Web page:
One way to lift your spirits (taken from the book High Hopes by Patrick Lindsay)
“‘Live Now’ Refuse to let time dictate your day. Lose track of it. Immerse yourself in whatever you’re doing. Surrender yourself to the activity. Commit your full attention. Notice the difference.” ~ Patrick Lindsay
“The happiest of all lives is a busy solitude.” ~ Voltaire (François-Marie Arouet) (1694-1778)
Years ago, I worked with teens at an inpatient home as a milieu counselor. I did this for two years. We had a big white board and I would pull something appropriate from High Hopes and write it on the board. The teens enjoyed that and would sometimes write it in their journal or decorate around it using dry erase markers.
If you work with teens, I have found that this gentle approach to engaging with teens is easy and can be inspiring. Some days, something I would write seemed to spark people who appeared to be really struggling, as I’d catch them looking at the board and writing in their journal. Occasionally, I observed a boost in positive emotions and peer interactions following.
You don’t have to use this book, there are plenty of good books to pull inspiration from and share with others. I do prefer this method over looking up quotes online. Quotes online seem to repeat themselves and you don’t always know the credibility or who said what. High Hopes is a small book, so it fit in my full bag that I’d take into work.
I hope that this article inspired you.
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If we made a small change in our lives every single day, just 1% better, what would our lives look like? How much improvement would we see? How much closer would we be to our goals?
We often don’t notice tiny changes or progress until they build up over time. We can also be quick to dismiss them, ah, it’s nothing, it’s not a big deal. Later, down the road, we look back and notice that our decisions (thoughts) and habits (behaviors) mattered all along. Depending on whether you made good decisions and led healthy habits, you might find yourself in a fantastic situation or a terrible situation.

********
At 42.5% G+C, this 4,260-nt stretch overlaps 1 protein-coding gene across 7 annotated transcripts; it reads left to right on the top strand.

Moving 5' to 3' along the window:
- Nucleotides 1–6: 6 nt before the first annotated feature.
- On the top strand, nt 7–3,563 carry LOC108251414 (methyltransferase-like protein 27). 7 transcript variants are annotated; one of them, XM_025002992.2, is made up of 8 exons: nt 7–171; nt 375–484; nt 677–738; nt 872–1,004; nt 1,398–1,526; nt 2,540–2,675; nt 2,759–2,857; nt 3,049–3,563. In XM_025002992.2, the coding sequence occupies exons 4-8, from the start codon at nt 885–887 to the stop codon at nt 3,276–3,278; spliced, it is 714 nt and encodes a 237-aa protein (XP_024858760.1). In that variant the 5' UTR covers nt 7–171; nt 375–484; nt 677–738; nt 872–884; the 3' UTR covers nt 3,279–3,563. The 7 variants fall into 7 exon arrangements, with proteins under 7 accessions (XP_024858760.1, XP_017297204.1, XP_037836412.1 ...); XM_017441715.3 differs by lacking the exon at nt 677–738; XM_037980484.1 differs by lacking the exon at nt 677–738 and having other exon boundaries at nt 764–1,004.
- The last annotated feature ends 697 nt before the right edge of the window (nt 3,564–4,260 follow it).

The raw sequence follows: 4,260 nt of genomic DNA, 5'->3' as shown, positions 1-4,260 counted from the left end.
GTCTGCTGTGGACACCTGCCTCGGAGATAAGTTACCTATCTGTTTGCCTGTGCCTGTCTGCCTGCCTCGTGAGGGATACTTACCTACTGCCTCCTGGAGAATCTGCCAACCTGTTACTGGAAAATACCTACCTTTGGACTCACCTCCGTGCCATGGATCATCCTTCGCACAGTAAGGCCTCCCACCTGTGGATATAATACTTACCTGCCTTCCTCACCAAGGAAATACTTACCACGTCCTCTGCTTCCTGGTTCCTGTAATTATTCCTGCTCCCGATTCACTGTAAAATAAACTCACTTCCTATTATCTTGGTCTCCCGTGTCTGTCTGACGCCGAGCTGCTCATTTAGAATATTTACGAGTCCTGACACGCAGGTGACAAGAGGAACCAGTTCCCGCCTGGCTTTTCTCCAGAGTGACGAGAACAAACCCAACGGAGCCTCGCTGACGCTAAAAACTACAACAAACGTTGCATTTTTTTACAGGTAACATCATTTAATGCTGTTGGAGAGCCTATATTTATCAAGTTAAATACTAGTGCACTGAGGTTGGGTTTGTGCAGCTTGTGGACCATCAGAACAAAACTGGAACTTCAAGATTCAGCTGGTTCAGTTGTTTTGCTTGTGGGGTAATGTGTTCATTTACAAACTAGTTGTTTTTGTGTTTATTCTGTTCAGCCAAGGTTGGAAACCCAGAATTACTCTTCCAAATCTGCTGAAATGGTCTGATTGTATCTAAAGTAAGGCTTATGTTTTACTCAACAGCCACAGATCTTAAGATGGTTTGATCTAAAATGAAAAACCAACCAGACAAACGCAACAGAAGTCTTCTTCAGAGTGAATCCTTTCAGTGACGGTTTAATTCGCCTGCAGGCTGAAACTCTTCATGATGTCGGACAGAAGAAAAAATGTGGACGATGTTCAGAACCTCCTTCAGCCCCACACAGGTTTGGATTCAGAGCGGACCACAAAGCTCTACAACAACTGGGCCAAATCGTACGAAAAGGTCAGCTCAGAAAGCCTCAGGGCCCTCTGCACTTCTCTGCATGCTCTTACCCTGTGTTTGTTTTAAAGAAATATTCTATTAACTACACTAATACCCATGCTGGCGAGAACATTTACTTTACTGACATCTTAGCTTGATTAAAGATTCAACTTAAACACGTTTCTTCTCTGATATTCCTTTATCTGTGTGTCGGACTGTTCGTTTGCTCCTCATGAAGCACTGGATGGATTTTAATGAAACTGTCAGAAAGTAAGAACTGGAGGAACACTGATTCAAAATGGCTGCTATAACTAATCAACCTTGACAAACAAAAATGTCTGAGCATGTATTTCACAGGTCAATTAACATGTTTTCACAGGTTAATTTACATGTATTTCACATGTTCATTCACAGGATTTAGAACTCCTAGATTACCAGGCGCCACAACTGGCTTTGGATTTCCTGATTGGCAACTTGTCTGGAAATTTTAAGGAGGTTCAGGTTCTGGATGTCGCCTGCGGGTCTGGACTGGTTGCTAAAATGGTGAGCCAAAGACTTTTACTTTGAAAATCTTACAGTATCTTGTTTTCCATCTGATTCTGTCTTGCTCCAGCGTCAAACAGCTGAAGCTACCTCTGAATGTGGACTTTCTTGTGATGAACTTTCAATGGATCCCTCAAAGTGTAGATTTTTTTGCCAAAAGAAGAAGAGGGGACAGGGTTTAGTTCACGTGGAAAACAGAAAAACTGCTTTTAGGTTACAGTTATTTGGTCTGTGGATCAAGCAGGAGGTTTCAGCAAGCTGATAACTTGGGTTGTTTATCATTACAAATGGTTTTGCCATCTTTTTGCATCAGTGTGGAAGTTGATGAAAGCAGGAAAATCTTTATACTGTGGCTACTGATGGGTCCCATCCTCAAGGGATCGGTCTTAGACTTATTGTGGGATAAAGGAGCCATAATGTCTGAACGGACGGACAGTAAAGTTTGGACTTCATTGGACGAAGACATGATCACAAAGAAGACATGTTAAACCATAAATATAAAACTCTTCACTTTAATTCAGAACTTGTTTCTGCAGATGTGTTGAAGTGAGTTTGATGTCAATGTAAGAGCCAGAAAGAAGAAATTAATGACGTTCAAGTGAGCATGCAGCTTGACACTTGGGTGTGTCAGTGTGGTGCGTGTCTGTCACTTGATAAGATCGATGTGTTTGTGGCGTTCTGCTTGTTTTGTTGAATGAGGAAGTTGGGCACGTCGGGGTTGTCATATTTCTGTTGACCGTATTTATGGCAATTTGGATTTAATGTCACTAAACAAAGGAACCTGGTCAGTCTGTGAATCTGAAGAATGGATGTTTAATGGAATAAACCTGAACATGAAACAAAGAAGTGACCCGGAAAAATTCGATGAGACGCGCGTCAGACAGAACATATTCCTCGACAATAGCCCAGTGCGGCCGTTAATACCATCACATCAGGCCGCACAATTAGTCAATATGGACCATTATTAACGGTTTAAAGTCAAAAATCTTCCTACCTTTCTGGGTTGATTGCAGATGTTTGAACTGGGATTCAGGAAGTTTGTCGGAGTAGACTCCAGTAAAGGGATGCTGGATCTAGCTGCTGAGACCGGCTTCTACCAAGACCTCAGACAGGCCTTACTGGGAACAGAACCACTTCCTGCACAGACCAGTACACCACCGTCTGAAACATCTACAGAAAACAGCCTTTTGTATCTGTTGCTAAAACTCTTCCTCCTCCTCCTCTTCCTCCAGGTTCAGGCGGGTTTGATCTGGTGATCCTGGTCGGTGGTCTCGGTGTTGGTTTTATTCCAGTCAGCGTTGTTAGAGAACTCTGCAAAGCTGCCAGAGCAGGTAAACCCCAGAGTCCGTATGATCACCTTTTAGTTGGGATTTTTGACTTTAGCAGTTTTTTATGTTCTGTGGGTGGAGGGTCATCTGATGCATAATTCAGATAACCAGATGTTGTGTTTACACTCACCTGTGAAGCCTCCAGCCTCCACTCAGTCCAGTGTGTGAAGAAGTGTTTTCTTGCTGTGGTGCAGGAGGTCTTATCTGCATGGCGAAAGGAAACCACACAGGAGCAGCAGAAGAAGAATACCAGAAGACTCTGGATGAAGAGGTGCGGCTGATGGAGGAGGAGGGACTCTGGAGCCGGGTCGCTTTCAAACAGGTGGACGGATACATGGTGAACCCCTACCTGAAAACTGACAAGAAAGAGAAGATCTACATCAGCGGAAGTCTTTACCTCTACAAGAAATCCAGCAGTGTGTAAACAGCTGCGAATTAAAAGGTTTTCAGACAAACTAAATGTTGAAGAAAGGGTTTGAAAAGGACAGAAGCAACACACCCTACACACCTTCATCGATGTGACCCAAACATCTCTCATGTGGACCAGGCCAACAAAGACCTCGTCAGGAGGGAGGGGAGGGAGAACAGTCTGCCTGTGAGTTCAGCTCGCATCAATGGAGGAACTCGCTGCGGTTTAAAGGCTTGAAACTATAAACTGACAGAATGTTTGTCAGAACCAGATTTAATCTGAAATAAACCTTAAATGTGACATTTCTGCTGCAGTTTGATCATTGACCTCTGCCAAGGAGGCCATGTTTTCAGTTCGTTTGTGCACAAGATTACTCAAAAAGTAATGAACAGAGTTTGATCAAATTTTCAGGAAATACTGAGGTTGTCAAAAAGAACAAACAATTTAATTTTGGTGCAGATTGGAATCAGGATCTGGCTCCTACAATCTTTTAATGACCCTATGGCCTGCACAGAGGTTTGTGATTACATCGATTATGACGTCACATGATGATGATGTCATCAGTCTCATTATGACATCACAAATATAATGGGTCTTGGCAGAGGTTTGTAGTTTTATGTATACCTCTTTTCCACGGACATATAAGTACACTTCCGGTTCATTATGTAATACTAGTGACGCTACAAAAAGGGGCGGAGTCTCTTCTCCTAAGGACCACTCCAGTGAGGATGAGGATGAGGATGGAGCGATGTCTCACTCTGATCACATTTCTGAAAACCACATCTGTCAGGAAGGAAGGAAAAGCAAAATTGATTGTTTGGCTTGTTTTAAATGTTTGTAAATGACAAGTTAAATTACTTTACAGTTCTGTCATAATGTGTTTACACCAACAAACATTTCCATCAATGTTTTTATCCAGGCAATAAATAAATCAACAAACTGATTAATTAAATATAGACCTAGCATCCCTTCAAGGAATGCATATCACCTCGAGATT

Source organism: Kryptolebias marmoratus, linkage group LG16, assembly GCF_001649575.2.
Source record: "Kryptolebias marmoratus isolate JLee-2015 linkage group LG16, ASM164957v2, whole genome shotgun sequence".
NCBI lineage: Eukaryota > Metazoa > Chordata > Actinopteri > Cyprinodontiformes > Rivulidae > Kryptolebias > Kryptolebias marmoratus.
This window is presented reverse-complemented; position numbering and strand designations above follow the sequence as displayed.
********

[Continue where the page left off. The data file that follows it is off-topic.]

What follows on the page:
If we make wise financial decisions over the years, invest properly for retirement, and maybe even follow a financial adviser’s advice, then we should be set up to have a lovely retirement.
If we make poor financial decisions over the years, we spend money excessively, living beyond our means, and we don’t even consider speaking with a financial adviser, then we probably won’t be able to retire the way that we wish to or even at all.
Tiny details matter! Don’t automatically count something out just because it is minor.
A little more on small changes
The change can be anything small. Think to yourself, what makes you happy? What would make you happy? Increase the value of your day by making a 1% change.
Creating changes involves good habits. Do your habits reflect your goals? This also has to do with identity. Who are you? Who do you wish to become? We behave in a way that reflects who we wish to become. Every time we repeat a behavior that reflects that envisioned person or goal, we’re creating a habit. The more we do that behavior, the more the habit is reinforced. Reinforcing the behavior is an important step, it must be repeated over and over. The more you act towards your goals, the more you identify with that.